In 2006, survey teams also reported the rare sighting of a pod of killer whales, confirming findings that the species breeds in the region feeding on a diet of fish, squid, other cetaceans, birds and turtles, and reaching a length of up to 10 metres. Given this rich and diverse natural heritage, Masirah Island has all the key ingredients of an eco-tourist attraction, says Ali al Kiyumi.

“Masirah is a treasure whose ecological and tourist potential is yet to be fully fathomed. Our goal is to work with the local population, as well as the private sector to protect, conserve and develop this treasure in a sustainable way for the ultimate good of the local community and the economy. We are working towards developing an integrated management plan to make the most of Masirah’s island charms in a sustainable manner.”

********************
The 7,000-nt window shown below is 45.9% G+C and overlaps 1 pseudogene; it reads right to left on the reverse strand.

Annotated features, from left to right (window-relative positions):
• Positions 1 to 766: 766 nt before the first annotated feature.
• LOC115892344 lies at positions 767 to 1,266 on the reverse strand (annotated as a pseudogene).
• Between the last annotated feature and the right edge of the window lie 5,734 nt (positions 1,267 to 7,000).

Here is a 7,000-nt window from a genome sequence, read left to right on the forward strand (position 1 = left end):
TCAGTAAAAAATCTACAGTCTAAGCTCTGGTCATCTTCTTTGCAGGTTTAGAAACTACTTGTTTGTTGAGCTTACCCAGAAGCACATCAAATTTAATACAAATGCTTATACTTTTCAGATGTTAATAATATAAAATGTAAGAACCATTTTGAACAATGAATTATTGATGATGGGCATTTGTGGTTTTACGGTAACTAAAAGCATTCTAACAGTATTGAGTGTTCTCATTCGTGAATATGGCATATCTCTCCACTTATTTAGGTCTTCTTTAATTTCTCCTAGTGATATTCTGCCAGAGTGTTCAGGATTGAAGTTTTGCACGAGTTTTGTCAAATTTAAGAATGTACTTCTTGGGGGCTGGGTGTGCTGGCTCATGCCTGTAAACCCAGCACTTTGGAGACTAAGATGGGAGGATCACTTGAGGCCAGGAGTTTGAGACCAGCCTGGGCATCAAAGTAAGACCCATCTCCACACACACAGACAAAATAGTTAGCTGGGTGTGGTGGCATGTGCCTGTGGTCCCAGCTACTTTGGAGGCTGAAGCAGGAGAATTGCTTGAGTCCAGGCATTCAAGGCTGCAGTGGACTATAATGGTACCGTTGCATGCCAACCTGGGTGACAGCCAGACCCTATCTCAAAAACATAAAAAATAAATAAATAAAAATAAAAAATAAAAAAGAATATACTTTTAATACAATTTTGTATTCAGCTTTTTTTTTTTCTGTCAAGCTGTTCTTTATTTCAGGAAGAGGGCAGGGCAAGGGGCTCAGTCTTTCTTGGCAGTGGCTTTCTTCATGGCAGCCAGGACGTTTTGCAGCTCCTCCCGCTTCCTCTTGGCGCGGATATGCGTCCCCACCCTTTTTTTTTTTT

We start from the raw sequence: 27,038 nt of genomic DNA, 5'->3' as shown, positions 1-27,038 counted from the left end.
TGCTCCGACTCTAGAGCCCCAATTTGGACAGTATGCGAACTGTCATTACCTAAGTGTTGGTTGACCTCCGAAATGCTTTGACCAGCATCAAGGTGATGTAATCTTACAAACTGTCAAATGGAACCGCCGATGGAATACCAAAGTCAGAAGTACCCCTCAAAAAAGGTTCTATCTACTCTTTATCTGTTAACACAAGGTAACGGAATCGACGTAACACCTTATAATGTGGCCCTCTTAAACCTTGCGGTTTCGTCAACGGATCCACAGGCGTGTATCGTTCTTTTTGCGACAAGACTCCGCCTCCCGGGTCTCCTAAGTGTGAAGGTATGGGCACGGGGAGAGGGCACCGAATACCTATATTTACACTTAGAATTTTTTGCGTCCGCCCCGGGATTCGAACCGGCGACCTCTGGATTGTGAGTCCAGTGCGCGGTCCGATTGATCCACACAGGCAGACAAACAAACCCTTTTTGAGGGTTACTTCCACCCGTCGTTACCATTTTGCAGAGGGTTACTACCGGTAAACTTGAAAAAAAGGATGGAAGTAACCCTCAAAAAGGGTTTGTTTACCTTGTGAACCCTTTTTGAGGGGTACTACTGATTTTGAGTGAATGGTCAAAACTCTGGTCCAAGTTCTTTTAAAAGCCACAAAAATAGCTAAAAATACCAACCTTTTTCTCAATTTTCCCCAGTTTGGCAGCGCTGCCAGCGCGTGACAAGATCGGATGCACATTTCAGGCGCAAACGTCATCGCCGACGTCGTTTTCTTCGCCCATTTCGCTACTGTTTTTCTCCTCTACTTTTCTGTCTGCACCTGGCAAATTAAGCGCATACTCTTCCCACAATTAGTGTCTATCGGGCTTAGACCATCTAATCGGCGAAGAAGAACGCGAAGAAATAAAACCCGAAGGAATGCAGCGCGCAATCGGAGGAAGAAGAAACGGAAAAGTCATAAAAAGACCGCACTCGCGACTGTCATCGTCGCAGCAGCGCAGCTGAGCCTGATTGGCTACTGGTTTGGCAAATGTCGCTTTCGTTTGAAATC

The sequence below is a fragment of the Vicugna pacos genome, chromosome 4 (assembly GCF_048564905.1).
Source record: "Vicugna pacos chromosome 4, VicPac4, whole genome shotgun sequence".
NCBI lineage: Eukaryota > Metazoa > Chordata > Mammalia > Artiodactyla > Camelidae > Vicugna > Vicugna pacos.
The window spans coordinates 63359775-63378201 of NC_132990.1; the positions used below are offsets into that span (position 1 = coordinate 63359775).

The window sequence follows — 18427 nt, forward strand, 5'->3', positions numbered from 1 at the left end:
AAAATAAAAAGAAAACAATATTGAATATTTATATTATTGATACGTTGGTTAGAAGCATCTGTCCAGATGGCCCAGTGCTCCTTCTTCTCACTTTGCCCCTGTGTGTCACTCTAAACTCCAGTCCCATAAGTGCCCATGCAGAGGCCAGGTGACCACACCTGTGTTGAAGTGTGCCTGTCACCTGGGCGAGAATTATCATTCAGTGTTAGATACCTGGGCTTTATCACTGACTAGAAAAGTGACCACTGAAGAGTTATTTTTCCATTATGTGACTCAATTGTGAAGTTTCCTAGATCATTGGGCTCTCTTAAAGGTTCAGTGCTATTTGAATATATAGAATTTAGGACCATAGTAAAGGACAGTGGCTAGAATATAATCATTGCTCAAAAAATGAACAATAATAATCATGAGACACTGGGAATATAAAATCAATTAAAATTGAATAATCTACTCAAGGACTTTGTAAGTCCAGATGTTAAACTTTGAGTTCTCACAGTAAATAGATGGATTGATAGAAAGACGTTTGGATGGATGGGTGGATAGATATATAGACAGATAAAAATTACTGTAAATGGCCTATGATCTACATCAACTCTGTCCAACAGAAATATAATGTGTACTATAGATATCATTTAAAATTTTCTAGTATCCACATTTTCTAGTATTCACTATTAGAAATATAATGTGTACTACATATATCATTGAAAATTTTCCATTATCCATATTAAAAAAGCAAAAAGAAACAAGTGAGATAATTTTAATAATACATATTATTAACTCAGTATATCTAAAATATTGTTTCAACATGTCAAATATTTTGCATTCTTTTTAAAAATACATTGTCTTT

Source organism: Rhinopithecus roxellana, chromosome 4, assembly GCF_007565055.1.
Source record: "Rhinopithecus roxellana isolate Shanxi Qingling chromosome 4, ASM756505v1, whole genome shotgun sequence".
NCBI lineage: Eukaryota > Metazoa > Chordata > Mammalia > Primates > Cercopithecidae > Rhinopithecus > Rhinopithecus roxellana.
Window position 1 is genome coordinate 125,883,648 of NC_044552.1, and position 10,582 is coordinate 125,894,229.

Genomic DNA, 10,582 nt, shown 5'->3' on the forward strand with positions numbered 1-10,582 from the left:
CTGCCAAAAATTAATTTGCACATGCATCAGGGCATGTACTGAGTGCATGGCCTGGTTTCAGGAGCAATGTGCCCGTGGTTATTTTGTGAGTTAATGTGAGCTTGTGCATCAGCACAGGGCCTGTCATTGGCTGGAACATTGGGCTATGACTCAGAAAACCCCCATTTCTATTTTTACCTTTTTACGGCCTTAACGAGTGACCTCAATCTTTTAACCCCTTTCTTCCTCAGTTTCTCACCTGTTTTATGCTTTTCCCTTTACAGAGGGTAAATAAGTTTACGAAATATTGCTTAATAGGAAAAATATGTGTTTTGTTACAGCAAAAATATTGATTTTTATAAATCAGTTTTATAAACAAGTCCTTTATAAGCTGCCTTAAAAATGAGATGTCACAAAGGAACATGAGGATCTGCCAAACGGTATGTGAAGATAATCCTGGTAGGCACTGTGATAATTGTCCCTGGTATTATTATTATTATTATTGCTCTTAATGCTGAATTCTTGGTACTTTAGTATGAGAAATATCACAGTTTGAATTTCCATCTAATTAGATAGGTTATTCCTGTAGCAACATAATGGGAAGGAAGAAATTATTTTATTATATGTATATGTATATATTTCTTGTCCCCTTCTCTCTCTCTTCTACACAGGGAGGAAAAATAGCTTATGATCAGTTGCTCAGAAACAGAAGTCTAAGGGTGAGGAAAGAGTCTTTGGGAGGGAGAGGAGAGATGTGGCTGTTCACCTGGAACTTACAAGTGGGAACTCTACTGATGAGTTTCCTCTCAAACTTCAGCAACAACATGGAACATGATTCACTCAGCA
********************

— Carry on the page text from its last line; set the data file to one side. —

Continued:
But it’s the recent opening of a new luxury resort on the island that promises to position Masirah as an attraction not just for local and regional tourists, but international travellers as well. The Swiss-Belhotel Resort Masirah Island was formally launched on June 1, 2009, offering visitors a convenient and comfortable new base from which to explore and enjoy the island’s charms.Financed and built by the Omani government, the property is being managed by Hong-Kong based Swiss-Belhotel International, which already operates the rebranded Sohar Beach by Swiss-Belhotel. The 4-star Masirah property features 22 guest studios, suites and chalets, a ballroom, an all day dining restaurant, swimming pool, health club with jacuzzi and a multiuse court. Occupancy levels have been steadily rising in the wake of the resort’s launch last month, underlining Masirah’s rising popularity in the regional and international tourist markets, says Joe Coelho, General Manager. The resort, part of the well-known Swiss-Belhotel chain which manages properties in China, Vietnam, Philippines, Australia, Malaysia, Indonesia and Kuwait, is banking on its world wide marketing network to promote the island globally. Additionally, the hotel is also networking with local and regional tour operators to draw a wider mix of visitors to the island. Special packages have been tailored to attract leisure, business and weekend guests, says Coelho. Interestingly, the resort aims to position the island as a year-round destination, the General Manager explains. “The May-July period is ideal for turtle watching, followed by a season of wind-based water activities spanning the July-September period. This season is ideal for wind-surfing, kite-boarding and other wind-based water sports. From October to March, the waters off Masirah are just perfect for diving, snorkeling, sport fishing and so on. It is also an ideal time for honeymooners.”Kite-boarding — a new water sport in which a person is drawn across the water by a kind of steering kite — is a hot new pursuit at Masirah Island. The resort is working with kite-boarding specialists, Hawaii Dragon Kiteboarding, to popularise the sport on the island. The company provides all the necessary kiteboarding gear for enthusiasts eager to enjoy an exhilarating new sport, says Coelho.Importantly, tourist traffic into Masirah is expected to surge once the island is connected to the national high-speed ferry service later this year. The state-owned National Ferries Company SAOC (NFC), which manages the high-speed ferry service, is planning to launch two new services: one linking the Hallaniyat Islands off the southern coast with Hasik and Shuwaymiyah in Dhofar Governorate. The other will ply between Shannah with Masirah Island off the eastern seaboard.Coelho is optimistic that tourist arrivals will continue to grow. “Masirah Island is targeted for major development. Combined with the expected launch of the high-speed ferry between Muscat and Masirah via Sur, and efforts to have Oman Air fly down to the island, we are confident that traffic is poised to grow. Indeed, we have already witnessed Masirah being placed on the international map for wind surfers, as well as the tour operators’ network. On our last sales call, we also had enquiries from — strange, but true — Alaska.”